One reason why we waste as much time as we do is that some time wasting masquerades as real work, or, at least, as prudent risk management. We continue now with our catalog of techniques for wasting time, focusing on these more subtle techniques. See "How We Waste Time: I," Point Lookout for October 5, 2016 for some more blatant examples.
- Write-only metrics data
- Much of the world is in the midst of a decades-old metrics fad. We gather data, but even when we analyze it, we don't always act on it. When we do act, the value generated can be far less than the cost of data acquisition and analysis. To address this, gather and analyze data about the costs and benefits of gathering and analyzing data. Prepare to be shocked. One shock: why, when we measure the costs and benefits of so many processes, do we so rarely measure the costs and benefits of measuring costs and benefits?
- Distrusting experts
- Some teams lack expertise, but are nevertheless engaged in difficult work. To manage the risk of error, we review their results in detail. But some teams actually know what they're doing. Their work might also benefit from review, but must we review that work as closely as we review the work of the less-than-expert teams? Can we not reduce review costs without increasing risk?
- Training at the wrong time
- Sometimes we waste training. For example, learning a technique that we plan to use in the distant future can be futile if that future never arrives. Learning to use software or hardware too soon can also be wasteful if we need the knowledge only after the next release or model becomes available, when that knowledge has been invalidated by the new release.
- Pointless debate
- Some of us Some of us tend to engage in debates
that seem crucial to the debaters,
but which bystanders easily
recognize as pointlesstend to engage in debates that seem crucial to the debaters, but which bystanders easily recognize as pointless. Often, the debate isn't really about what it appears to be about. Rather, it can be little more than a disguised dominance struggle. Supervisors must recognize these debates for the performance issues that they are, and intervene appropriately.
- Technical debt interest payments
- Technical debt is the accumulated set of technical artifacts — hardware and software — that ought to be retired, replaced, rewritten, or re-implemented. As long as these artifacts remain in place, they accumulate "interest charges" by adding to the effort required to operate the enterprise or to maintain or enhance its assets. Technical debt remains in place, in part, because most organizations are unaware of its scale. These organizations lack any means of accounting for either technical debt or the interest paid on it. Technical solutions to this problem are available, but in my view, the problem is fundamentally political. [Brenner 2016]
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More articles on Personal, Team, and Organizational Effectiveness:
- Take Any Seat: II
- In meetings, where you sit in the room influences your effectiveness, both in the formal part of the
meeting and in the milling-abouts that occur around breaks. You can take any seat, but if you make your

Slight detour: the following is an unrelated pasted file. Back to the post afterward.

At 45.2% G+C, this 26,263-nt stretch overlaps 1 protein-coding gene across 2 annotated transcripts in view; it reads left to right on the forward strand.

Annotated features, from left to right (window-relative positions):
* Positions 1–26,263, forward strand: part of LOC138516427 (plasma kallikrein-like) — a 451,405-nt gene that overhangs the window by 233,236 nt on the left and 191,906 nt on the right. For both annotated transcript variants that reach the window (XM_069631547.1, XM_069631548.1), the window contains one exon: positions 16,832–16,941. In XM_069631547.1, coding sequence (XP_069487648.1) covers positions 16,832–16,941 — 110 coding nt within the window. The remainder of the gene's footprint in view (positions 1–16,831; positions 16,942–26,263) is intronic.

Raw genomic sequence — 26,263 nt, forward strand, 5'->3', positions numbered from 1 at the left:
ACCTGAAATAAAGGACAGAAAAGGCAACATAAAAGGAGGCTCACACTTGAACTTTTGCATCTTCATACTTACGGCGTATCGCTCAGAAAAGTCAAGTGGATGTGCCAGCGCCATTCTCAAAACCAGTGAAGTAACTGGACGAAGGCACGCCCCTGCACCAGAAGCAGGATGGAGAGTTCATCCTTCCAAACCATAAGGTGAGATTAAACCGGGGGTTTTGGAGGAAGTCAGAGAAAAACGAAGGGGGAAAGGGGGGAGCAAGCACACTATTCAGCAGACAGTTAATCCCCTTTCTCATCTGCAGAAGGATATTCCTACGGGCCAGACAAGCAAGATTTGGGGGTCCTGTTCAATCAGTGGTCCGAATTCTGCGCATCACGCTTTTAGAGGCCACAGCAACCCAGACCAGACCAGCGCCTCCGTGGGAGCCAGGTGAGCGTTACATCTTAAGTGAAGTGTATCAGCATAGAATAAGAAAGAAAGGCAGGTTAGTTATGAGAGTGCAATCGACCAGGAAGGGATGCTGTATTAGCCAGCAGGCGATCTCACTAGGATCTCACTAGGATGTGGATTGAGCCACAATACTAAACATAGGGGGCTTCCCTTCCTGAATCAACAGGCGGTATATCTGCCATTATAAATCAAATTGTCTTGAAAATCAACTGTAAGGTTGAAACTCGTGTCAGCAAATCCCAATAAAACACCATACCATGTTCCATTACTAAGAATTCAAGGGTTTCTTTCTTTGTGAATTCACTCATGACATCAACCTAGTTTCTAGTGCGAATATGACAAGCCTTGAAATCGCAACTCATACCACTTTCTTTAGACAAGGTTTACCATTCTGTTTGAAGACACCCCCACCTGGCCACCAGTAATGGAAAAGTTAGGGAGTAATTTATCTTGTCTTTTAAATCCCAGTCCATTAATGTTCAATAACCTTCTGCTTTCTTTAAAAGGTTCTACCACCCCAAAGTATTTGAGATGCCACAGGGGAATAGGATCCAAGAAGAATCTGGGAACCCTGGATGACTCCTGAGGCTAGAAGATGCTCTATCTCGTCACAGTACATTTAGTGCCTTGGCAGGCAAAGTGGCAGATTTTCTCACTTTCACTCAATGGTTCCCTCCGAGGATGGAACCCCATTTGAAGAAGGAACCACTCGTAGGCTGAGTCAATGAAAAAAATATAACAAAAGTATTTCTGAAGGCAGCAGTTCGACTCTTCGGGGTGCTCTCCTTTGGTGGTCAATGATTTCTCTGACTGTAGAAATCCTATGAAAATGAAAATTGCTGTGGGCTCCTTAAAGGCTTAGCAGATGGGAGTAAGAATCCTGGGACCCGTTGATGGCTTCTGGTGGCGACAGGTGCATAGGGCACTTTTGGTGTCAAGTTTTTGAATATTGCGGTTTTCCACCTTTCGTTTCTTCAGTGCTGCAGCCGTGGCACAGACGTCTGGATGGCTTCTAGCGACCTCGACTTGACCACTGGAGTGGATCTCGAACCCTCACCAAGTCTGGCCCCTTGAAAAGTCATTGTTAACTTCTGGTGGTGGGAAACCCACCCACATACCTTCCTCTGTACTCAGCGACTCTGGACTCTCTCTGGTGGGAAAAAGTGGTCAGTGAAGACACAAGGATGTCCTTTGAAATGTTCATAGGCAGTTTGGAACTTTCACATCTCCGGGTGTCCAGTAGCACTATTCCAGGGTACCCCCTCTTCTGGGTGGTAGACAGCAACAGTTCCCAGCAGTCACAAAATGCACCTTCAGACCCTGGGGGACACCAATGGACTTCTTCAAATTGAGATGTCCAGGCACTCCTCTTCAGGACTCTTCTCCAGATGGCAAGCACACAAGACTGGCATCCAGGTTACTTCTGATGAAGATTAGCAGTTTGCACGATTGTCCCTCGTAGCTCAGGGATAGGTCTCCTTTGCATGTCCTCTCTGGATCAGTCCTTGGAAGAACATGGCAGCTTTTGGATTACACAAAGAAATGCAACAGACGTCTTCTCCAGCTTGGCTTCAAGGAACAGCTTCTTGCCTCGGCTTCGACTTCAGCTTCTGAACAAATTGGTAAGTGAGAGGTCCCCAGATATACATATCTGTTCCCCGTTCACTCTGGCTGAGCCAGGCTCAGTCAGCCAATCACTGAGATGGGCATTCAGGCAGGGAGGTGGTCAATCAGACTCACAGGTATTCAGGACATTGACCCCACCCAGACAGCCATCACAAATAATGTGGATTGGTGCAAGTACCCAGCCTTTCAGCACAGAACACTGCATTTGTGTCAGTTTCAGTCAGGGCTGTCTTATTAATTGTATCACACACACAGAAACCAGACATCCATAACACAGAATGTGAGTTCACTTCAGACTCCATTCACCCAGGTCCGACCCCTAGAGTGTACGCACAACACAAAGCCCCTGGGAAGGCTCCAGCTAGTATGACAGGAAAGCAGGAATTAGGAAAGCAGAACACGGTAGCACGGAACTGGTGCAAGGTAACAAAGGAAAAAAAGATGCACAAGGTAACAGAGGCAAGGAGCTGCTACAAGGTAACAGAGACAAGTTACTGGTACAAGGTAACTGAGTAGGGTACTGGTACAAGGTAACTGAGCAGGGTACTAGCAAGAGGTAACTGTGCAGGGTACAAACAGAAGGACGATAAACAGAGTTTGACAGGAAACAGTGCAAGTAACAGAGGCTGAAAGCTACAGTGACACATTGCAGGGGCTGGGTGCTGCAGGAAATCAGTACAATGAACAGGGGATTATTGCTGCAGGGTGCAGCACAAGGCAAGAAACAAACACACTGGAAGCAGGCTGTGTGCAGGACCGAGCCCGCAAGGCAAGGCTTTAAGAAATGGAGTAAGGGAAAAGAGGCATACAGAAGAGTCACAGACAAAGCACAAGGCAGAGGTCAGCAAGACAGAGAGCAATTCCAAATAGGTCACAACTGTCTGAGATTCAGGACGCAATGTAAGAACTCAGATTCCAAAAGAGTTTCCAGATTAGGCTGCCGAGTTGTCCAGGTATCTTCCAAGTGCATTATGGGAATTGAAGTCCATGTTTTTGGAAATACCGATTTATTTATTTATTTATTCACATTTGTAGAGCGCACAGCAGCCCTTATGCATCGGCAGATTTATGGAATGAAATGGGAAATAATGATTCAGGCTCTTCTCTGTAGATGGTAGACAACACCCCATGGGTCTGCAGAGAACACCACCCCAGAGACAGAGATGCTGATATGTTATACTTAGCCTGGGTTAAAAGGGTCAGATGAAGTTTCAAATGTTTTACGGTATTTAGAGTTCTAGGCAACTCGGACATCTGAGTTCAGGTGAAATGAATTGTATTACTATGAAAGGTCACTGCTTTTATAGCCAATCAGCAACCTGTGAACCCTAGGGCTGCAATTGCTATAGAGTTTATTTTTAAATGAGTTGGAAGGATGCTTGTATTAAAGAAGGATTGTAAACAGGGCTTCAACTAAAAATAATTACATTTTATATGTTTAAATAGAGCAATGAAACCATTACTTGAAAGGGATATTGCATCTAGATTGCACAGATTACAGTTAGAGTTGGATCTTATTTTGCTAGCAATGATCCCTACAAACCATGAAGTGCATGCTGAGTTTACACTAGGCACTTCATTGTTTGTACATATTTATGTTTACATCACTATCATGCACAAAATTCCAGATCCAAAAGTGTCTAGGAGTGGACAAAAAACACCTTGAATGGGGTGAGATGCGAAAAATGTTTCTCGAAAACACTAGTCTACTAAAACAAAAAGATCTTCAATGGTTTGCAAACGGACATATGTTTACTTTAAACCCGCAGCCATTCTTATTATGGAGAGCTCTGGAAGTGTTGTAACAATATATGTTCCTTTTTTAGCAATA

choice strategically, you can better maintain your autonomy and power.
- It's a Wonderful Day!
- Most knowledge workers are problem solvers. We work towards goals. We anticipate problems as best we
can, and when problems appear, we solve them. But our focus on anticipating problems can become a problem
in itself — at work and in Life.
- What Enough to Do Is Like
- Most of us have had way too much to do for so long that "too much to do" has become the new
normal. We've forgotten what "enough to do" feels like. Here are some reminders.
- Business Fads and Their Value
- Fads in business come and go, like fads anywhere. In business, though, their effects can be so expensive
that they threaten the enterprise. Still, the ideas and methods that become fads can have intrinsic
value. Where does that value come from? Where does it go?
- Defect Streams and Their Sources
- Regarding defects as elements of a stream provides a perspective that aids in identifying causes other
than negligence. Examples of root causes are unfunded mandates, misallocation of the cost of procedure
competence, and frequent changes in procedures.
Forthcoming issues of Point Lookout
- Coming October 4: Self-Importance and Conversational Narcissism at Work: I
- Conversational narcissism is a set of behaviors that participants use to focus the exchange on their own self-interest rather than the shared objective. This post emphasizes the role of these behaviors in advancing a narcissist's sense of self-importance. Available here and by RSS on October 4.
- And on October 11: Self-Importance and Conversational Narcissism at Work: II
- Self-importance is one of four major themes of conversational narcissism. Knowing how to recognize the patterns of conversational narcissism is a fundamental skill needed for controlling it. Here are eight examples that emphasize self-importance. Available here and by RSS on October 11.
I offer email and telephone coaching at both corporate and individual rates. Contact Rick for details at rbrenogMhuqCxAnbfLvzbner@ChacigAthhhYwzZDgxshoCanyon.com or (650) 787-6475, or toll-free in the continental US at (866) 378-5470.
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